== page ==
Pharmacology 2060A/B Lecture Notes - Lecture 4: Warfarin, Sulfotransferase, Malnutrition

24 views5 pages
Pharmacokinetics- Metabolism
Drug Metabolism
Metabolism is the enzyme mediated alteration of a drugs structure
Metabolism is also referred to as biotransformation
Sites of drug metabolism include:
oLiver- primary site of drug metabolism
oIntestine- enterocytes that line the gut are able to metabolize drugs
oStomach- a site for the metabolism of alcohol
oKidney- underappreciated as a metabolic organ
oIntestinal bacteria- normal bacterial flora play an important role in drug metabolism
Why do we need drug metabolism?
Important in humans to protect us from a number of environmental toxins as well as synthesize essential
endogenous molecules
A summary of common exogenous toxins that drug metabolism protects us from are summarized below.
Similarly, essential endogenous molecules synthesized by drug metabolizing enzymes are shown
Note that even things like vegetables considered to be healthy would be toxic if we didn’t have enzymes to
process them!
Therapeutic Consequences of Drug Metabolism
Drug metabolism can have several different consequences
Therapeutic consequences of drug metabolism:
1. Increase water solubility of drugs to promote their excretion (lipophilic  hydrophilic)
2. Inactive drugs (active  inactive)
3. Increase drug effectiveness (active  more active)
4. Activate prodrugs (inactive until metabolized) (prodrug  active)
5. Increase drug toxicity (non-toxic  toxic)
Kinetics of Drug Metabolism
First Order
In most clinical situations the concentration of drug is much lower than the metabolic capacity of the body.
In these situations, drug metabolism displays 1st order kinetics
In 1st order kinetics, the rate of drug metabolism is directly proportional to the concentration of free drug
This means a constant fraction of drug is metabolized per unit time
Figure shows an example of 1st order metabolism. The top panel shows how the plasma concentration
changes over time. Notice how the concentration decreases faster when there are higher drug
concentrations than at the end when the drug concentrations are low. The bottom panel shows the amount
of drug and the amount of enzyme. Notice how there is much more enzyme then there is drug. This is
typical in drugs that display first order metabolism
find more resources at oneclass.com
find more resources at oneclass.com
Unlock document

This preview shows pages 1-2 of the document.
Unlock all 5 pages and 3 million more documents.

Already have an account? Log in
Zero Order
In zero order kinetics, the plasma drug concentration is much higher than the metabolic capacity of the
body
Drug metabolism is constant over time
This means a constant amount of drug is metabolized per unit time
One of the best examples of zero order kinetics is ethanol
The figure to the right shows an example of zero order metabolism. The top panel shows how the
plasma concentration changes over time. Notice how a constant amount of drug is eliminated over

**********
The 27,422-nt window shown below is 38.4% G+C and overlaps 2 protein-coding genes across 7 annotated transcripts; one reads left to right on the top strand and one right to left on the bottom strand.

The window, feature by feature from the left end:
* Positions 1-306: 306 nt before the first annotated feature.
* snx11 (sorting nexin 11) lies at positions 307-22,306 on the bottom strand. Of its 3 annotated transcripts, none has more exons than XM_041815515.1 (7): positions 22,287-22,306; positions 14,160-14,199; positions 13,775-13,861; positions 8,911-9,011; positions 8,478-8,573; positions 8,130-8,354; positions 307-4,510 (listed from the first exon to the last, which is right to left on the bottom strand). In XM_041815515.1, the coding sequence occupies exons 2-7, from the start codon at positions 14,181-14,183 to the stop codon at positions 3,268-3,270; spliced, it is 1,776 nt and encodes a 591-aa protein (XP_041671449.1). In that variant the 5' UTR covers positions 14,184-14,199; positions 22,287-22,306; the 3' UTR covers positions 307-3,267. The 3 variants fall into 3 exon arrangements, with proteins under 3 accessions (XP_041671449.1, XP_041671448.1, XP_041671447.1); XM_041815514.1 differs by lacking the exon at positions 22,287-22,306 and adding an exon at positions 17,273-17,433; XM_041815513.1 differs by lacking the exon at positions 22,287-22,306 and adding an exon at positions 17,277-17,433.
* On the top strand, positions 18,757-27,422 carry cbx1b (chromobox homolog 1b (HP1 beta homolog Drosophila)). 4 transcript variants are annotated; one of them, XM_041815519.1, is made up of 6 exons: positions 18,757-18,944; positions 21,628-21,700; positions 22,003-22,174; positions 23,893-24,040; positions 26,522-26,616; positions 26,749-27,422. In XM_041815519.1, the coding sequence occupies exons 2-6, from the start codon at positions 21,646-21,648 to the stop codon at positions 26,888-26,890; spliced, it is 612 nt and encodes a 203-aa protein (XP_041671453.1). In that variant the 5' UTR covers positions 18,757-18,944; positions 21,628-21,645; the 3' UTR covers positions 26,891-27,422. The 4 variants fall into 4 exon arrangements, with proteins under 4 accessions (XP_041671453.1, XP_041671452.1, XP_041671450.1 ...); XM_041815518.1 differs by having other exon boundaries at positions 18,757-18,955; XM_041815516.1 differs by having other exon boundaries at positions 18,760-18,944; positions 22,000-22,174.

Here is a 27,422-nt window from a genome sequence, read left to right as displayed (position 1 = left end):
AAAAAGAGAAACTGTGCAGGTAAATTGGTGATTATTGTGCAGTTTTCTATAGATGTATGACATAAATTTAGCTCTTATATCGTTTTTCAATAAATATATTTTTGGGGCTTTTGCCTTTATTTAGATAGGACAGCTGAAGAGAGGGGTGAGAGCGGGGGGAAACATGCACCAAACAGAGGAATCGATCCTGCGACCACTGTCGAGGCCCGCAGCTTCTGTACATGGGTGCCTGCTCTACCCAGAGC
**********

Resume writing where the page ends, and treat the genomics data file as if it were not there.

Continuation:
time. This means that the metabolism is independent of drug concentration. The bottom panel shows
the amount of drug and the amount of enzyme. Notice this time how there is much more drug than
there is enzyme. This is typical in drugs that display zero order metabolism
First Pass Metabolism
PO drugs (oral) may undergo significant metabolism prior to entering the systemic circulation
1st pass metabolism can occur via:
1. Hepatocytes in the liver
2. Intestinal enterocytes
3. Stomach
4. Intestinal bacteria
The result is a decreased amount of parent drug that enters systemic circulation
Extraction Ratio
The amount of metabolism on the first pass through the liver can greatly determine a drug’s bioavailability
Drugs are characterized as having high or low extraction ratio (ER) depending on how much metabolism
occurs on the first pass through the liver
High ER = highly metabolized through first pass through liver, low bioavailability
High ER Drugs Low ER Drugs
Have low oral bioavailability (1-20%) High high oral bioavailability ( > 80%). PO doses are usually similar to
IV doses
PO doses are usually much higher than IV doses (to
compensate for high first pass metabolism)
Small changes in hepatic enzyme activity have little effect on
bioavailability
Small changes in hepatic enzyme activity produce large
changes in bioavailability
Not very susceptible to drug-drug interactions
Very susceptible to drug-drug interactions Take many passes through the liver via the systemic circulation before
they are completely metabolized
find more resources at oneclass.com
find more resources at oneclass.com
Unlock document

This preview shows pages 1-2 of the document.
Unlock all 5 pages and 3 million more documents.

Already have an account? Log in

Get access

Grade+
$10 USD/m
Billed $120 USD annually
Homework Help
Class Notes
Textbook Notes
40 Verified Answers
Study Guides
1 Booster Class
Class+
$8 USD/m
Billed $96 USD annually
Homework Help
Class Notes
Textbook Notes
30 Verified Answers
Study Guides
1 Booster Class